Cabin Crew: Connecting in the Industry

Flight attendants from british airways

Welcome aboard the intriguing world of cabin crew members – the unsung heroes of the aviation industry. As we journey through the ins and outs of this captivating profession, we’ll unravel the essence of their role, explore the motivations driving individuals to join, and shed light on the diverse scenarios they navigate with grace.

The Role of Cabin Crew:

The role of an air cabin crew member is to primarily ensure customers’ safety at all times while onboard the aircraft. They also provide excellent customer service throughout the flight and are trained to handle security and emergencies. Cabin crew may work for commercial organizations with large customer volumes or with smaller groups on smaller aircraft. They adapt to the needs of various individuals, supporting nervous customers, those with young children, and those with special requirements encompassing In-flight service skills. Some may work with the armed forces, providing services for royalty, ministers, and dignitaries.

According to the Ifate, these are the quality traits of the ideal cabin crew member, whether it’s an entry-level apprentice or a seasoned worker:

Be vigilant and proactive in promoting a safe, reliable, secure, and compliant working culture. Use your initiative and resilience to problem solve and escalate when required as per your company procedures.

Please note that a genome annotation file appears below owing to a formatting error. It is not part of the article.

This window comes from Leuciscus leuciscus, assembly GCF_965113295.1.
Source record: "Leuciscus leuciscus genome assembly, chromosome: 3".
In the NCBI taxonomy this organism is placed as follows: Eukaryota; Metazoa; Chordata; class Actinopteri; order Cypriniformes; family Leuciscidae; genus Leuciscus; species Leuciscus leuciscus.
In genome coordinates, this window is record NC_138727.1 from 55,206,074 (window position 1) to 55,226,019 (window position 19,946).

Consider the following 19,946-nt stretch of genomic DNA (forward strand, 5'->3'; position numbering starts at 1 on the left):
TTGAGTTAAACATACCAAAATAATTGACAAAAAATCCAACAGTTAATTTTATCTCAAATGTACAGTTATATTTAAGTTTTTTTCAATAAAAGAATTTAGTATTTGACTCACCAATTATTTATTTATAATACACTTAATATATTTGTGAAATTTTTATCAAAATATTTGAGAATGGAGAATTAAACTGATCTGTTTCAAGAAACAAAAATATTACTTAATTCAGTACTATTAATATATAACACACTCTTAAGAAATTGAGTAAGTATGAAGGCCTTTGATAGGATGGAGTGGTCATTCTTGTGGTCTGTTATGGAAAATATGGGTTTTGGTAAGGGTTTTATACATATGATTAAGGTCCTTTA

Embrace and promote the brand behaviors of your organization. Display loyalty, integrity, and accountability to the organization.

Convey a genuine warm welcome, with a desire to help and a positive attitude. Commit to continuous development of self, including awareness of organizational communications and regulatory updates.

Be visible and approachable, treating customers, colleagues, and other stakeholders with courtesy and respect at all times. Identify the needs of customers and adapt to different needs.

Demonstrate teamwork, support colleagues, embrace diversity, and demonstrate commercial awareness to deliver an agile, efficient, and professional service.

Take ownership and personal responsibility for your role and working environment.

Events and Networking:

This section will focus on special events related to the industry for those seeking like-minded individuals. Cabin crew members and aviation enthusiasts can connect at various events and conferences, such as the International Flight Services Association (IFSA) Expo, Aircraft Cabin Maintenance Conference, and World Aviation Cabin Crew Symposium. Trade shows like the Aircraft Interiors Expo and World Travel Catering & Onboard Services Expo offer networking opportunities. Online platforms like and social media groups dedicated to cabin crew discussions serve as virtual spaces for connecting with peers.

Cabin Crew Training:

Cabin Crew apprentice in a flight for apprenticeship
LONDON, UK: Toby Morter (Learning and Performance Executive) does a safety demonstration in the mock cabin in the SEP hall at the Global Learning Academy on 17 July 2018 (Picture by Nick Morrish/British Airways)

To get into the industry or find those looking to enter, there are various avenues. The traditional way involves obtaining a high school diploma and refining communication and customer service skills through people-oriented jobs like retail and management. However, apprenticeship (Level 3 apprenticeship) and intern opportunities offered by airlines are often overlooked but provide amazing avenues for structured learning, hands-on experience, and mentorship. Including Apprentice success tips and Apprentice best practices

  • Practical Skill Development: Apprenticeships provide a hands-on approach, allowing individuals to develop practical skills crucial for success in the cabin crew role.